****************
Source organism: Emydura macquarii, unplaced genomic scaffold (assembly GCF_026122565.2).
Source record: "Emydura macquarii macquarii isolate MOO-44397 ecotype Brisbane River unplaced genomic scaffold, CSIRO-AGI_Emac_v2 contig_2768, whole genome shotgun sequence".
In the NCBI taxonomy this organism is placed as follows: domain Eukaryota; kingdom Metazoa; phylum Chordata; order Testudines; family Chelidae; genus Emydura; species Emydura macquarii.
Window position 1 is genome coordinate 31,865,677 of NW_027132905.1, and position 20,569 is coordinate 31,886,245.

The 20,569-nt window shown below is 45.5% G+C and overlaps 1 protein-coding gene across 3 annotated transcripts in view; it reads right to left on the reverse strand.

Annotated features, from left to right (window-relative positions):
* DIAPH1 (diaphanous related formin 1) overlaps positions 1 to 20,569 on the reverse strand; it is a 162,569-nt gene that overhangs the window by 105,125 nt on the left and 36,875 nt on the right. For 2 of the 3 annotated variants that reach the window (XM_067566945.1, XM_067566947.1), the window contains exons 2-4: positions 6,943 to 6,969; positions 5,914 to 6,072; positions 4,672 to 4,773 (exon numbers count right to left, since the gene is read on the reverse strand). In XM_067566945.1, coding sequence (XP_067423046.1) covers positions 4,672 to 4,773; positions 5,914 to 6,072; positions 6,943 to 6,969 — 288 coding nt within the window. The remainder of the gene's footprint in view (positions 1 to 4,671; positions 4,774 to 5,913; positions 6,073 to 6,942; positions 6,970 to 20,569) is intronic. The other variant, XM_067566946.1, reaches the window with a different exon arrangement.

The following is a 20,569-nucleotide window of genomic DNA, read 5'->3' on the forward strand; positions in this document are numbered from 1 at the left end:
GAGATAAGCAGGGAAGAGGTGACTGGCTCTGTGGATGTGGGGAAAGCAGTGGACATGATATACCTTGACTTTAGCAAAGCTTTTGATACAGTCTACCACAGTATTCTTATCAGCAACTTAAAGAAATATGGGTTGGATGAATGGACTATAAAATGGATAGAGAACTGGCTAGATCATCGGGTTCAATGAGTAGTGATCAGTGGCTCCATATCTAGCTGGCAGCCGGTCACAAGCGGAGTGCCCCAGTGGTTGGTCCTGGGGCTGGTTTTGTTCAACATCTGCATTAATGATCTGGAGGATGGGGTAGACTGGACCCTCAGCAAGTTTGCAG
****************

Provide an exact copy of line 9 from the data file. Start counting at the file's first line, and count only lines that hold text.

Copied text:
GAGATAAGCAGGGAAGAGGTGACTGGCTCTGTGGATGTGGGGAAAGCAGTGGACATGATATACCTTGACTTTAGCAAAGCTTTTGATACAGTCTACCACAGTATTCTTATCAGCAACTTAAAGAAATATGGGTTGGATGAATGGACTATAAAATGGATAGAGAACTGGCTAGATCATCGGGTTCAATGAGTAGTGATCAGTGGCTCCATATCTAGCTGGCAGCCGGTCACAAGCGGAGTGCCCCAGTGGTTGGTCCTGGGGCTGGTTTTGTTCAACATCTGCATTAATGATCTGGAGGATGGGGTAGACTGGACCCTCAGCAAGTTTGCAG